The higher toughness found in ferrite-perlite grain-refined steel could be explained with the inclusions type found. In ferrite-perlite grain-refined steel, the presence of only globular-oxide type inclusions (Fig. 5) reduces fracture nucleation sites, and does not promote fracture easy-propagation. However, sulfide type inclusions found in dual-phase steel, associated with globular-oxide ones (Fig. 4), give to this material a more brittle behavior. The lowest DBTT found in both steels, however, could be related to the very fine structure found (Fig. 2 and 3): grain boundaries are surely fracture stops, making cleavage fracture difficult to happen.

 

Conclusions

(1) Mechanical resistance has higher values in the longitudinal direction for both steels, and the inverse occurs for ductility. This could be explained with the microstructure preferential orientation with rolling direction, and the texture formed during rolling and phase transformations.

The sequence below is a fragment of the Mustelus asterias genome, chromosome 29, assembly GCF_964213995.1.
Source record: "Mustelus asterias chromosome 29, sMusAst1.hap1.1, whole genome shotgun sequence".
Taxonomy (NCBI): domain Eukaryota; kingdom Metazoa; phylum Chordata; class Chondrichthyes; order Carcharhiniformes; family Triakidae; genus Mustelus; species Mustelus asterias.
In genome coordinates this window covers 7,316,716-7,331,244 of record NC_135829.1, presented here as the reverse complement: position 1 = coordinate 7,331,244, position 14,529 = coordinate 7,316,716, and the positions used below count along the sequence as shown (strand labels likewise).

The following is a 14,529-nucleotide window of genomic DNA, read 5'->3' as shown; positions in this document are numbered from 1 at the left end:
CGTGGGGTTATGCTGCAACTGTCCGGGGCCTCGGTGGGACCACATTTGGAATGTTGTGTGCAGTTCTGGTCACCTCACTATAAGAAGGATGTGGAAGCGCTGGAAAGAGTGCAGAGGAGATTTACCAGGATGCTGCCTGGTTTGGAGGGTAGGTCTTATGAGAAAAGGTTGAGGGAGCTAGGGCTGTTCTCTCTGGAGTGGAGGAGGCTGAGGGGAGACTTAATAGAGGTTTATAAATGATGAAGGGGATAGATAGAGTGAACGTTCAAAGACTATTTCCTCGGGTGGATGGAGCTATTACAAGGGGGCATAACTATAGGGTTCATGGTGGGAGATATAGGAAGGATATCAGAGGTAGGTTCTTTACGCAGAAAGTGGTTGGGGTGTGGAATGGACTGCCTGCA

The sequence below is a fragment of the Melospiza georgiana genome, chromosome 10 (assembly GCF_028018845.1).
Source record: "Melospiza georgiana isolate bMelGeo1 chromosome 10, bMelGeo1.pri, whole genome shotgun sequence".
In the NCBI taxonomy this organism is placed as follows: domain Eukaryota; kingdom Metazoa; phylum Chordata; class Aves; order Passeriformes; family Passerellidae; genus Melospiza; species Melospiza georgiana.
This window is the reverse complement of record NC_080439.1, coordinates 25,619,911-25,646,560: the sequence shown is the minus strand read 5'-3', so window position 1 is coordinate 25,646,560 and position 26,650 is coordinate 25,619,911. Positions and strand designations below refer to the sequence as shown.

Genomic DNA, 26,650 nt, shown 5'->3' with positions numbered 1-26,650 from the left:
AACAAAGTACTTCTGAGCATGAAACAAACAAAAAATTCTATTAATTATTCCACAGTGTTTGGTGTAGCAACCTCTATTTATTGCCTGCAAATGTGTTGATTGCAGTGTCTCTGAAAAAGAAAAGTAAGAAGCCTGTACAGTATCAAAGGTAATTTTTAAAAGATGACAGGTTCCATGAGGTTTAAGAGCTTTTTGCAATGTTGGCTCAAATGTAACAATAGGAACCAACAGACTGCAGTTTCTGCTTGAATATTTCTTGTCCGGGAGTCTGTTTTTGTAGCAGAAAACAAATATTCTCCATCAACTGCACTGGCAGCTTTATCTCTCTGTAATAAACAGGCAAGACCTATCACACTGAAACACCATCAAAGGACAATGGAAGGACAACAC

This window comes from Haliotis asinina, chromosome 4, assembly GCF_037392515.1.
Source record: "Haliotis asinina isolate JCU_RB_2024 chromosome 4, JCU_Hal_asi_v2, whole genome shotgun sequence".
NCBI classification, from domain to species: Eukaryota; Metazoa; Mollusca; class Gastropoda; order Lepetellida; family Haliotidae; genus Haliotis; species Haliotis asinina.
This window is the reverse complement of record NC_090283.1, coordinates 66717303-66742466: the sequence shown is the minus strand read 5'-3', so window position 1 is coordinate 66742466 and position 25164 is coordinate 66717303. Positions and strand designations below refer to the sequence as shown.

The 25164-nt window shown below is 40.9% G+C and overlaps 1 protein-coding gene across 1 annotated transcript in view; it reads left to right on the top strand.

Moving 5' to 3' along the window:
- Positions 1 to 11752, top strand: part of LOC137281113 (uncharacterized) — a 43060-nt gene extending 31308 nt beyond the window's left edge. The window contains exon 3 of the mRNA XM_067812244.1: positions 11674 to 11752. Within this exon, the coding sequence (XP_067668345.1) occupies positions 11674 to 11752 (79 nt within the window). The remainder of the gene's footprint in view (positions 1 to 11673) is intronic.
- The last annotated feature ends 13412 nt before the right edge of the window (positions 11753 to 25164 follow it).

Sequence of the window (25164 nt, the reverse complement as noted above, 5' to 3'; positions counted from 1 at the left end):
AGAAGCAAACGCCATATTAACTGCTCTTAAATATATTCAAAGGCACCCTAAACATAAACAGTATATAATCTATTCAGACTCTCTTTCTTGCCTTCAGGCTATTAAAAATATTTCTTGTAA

(2) The higher tensile strength found in dual-phase steel is related to the presence of martensite islands. The ferrite-perlite grain-refined steel, however, shows higher yield strength, probably related to the fine structure achieved.

(3) The higher toughness is a ferrite-perlite grain-refined steel characteristic, described with higher energy values and the lowest DBTT, and this could be explained with the presence of only globular-oxide type inclusions, which reduces fracture nucleation sites, and does not promote fracture easy-propagation.

(4) Sulfide type inclusions found in dual-phase steel, associated with globular-oxide ones, give to this material a more brittle behavior.

(5) The toughness anisotropy is clearly noted, and in both cases, the highest toughness values are found in the longitudinal direction, related to the preferential inclusion alignment achieved in rolling.